* Cut is from 35 percent
* Proposal is Obama's first foray into tax reform
* Analysts see remote chance of election year action
By Kim Dixon
WASHINGTON, Feb 22 The Obama
administration on Wednesday will propose cutting the top tax
rate for corporations to 28 percent, and pay for it by
eliminating dozens of tax loopholes companies now use to lower
their rates, a senior administration official said.
Most analysts doubt that the convoluted tax system could be
revamped by a deeply divided Congress in an election year, but
the announcement is certain to fuel debate in the run-up to
The plan, over a year in the making, is President
Barack Obama's first official foray into reform of the tax code,
which most experts believe badly needs a revamp after years of
being loaded up with special provisions.
The centerpiece is a cut in the top corporate rate - now at
35 percent, among the highest in the industrialized world. That
will appeal to businesses, which gripe that the current U.S.
rate puts them at a competitive disadvantage.
Controversy will erupt when officials lay out which
"loopholes" they want to cut.
The proposal makes a special carve-out for manufacturing -
cutting that tax rate to 25 percent - and proposes a minimum tax
on profits earned in low tax countries.
Administration officials told reporters on Tuesday the
Treasury Department would put out a corporate tax reform plan on
Wednesday. The Obama plan will follow such principles as
"fairness" that the president set out in his State of the Union
address to Congress last month, the officials said.
After the presidential and congressional contests are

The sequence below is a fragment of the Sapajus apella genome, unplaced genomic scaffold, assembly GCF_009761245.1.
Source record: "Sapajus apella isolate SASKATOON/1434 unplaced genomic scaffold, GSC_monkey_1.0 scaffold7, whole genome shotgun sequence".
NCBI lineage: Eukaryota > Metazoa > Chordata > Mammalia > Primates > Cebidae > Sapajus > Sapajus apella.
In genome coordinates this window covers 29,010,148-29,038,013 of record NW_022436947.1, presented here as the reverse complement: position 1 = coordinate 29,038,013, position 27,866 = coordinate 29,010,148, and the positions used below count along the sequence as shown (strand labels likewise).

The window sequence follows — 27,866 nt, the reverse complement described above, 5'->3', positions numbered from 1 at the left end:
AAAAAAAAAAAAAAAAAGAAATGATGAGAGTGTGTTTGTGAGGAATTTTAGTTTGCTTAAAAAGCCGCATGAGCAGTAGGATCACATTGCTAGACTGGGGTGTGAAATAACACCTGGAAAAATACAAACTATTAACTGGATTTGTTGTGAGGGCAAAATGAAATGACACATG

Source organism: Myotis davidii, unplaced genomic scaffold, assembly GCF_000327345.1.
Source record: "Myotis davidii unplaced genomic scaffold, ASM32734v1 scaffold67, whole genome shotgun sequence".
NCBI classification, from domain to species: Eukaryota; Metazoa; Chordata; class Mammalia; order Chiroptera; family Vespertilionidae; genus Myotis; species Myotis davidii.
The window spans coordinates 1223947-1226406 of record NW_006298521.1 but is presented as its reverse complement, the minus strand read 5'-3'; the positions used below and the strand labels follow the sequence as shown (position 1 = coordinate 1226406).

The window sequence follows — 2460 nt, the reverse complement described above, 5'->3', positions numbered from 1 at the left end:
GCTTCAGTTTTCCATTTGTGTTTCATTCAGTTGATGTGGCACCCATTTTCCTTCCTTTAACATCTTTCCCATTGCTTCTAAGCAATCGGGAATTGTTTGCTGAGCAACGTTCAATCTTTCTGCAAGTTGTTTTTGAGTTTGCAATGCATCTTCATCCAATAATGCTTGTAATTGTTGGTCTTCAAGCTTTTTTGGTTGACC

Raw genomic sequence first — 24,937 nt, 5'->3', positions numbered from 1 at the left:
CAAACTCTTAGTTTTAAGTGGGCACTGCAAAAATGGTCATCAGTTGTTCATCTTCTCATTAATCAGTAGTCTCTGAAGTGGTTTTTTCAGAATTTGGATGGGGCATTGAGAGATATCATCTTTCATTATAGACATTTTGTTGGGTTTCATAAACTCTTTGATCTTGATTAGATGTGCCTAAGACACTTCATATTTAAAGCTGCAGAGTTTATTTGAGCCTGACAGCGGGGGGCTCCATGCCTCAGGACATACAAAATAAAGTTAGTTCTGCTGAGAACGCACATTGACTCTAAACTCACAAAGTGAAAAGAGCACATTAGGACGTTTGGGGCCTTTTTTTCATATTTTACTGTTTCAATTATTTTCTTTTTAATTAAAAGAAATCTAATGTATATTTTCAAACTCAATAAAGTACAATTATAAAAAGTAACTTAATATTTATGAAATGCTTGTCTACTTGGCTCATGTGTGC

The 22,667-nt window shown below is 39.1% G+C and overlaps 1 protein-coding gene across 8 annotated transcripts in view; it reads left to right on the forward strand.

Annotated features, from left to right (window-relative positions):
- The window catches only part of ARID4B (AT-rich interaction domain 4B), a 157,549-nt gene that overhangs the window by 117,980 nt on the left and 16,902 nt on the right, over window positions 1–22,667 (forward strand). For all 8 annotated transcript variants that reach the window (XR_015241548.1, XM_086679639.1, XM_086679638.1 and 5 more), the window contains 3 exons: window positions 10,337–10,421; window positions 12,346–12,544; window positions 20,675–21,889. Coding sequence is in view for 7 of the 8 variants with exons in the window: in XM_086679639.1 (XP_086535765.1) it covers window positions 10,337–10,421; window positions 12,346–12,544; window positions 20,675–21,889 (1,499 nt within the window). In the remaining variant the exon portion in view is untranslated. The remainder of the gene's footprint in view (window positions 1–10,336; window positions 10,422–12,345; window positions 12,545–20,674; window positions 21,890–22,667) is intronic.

decided in November, a number of major tax and budget issues
will converge on Washington and new momentum for comprehensive
tax reform may follow.
Treasury Secretary Timothy Geithner told a Senate
committee last week that "dozens and dozens" of tax loopholes
were being targeted for closure, but that some tax incentives
would be kept for "creating and building stuff in the United
Potomac Research analyst Greg Valliere said: "Even if
Geithner floats something and members of both parties say
they're interested, I simply cannot see a reform bill passing
before the election, close to a zero percent chance."
He added: "I suppose anything would be possible in a
lame-duck session in December, but something this huge and
complex will require a thorough vetting, and that could take a
year - or much longer." A lame-duck session would come after the
election, but before the next Congress, with newly-elected
members, convenes in January.
The last major rewrite of the tax code came in 1986 under
Republican President Ronald Reagan, who raised corporate taxes.
Talk of tax reform has dominated the presidential campaign.
Republican presidential candidate Mitt Romney on
Tuesday called for a flatter, fairer and simpler tax code.
He is scheduled to make a major economic speech on Friday in
Detroit. Details of his tax plan may emerge before then.
FISCAL TREMORS CONVERGE
Corporations are clamoring for a cut in the top rate of 35
percent. While that level is one of the world's highest, few
U.S. corporations actually pay it due to assorted loopholes that
make their effective tax rates lower.
"Everyone agrees on the basic principle of lowering rates in
exchange for eliminating loopholes," said Dean Baker,
co-director of the Center for Economic and Policy Research, a
"However, I think it is important that the target
be some increase in tax revenue. While we are at the top in
marginal tax rates ... we rank near the bottom in effective
Republican Representative Dave Camp, chairman of
the U.S. House of Representatives tax-law writing Ways and Means
Committee, wants to slash the top corporate rate to 25 percent.
Obama last week unveiled a $3.8 trillion budget-and-tax
proposal that called for aggressive government spending to boost
the economy and for higher taxes on the rich.
On Friday, Congress approved extending a payroll tax cut
through the end of 2012. Its expiration will coincide with
several other fiscal earthquakes: the expirations of individual
tax cuts enacted under President George W. Bush, and $1.2
trillion in automatic budget cuts across all government programs
imposed as part of last year's deal to raise the debt ceiling.
After these events and others, analysts said, thorough tax
reform may be a realistic prospect. For now, they said, tax
proposals will largely amount to political messaging.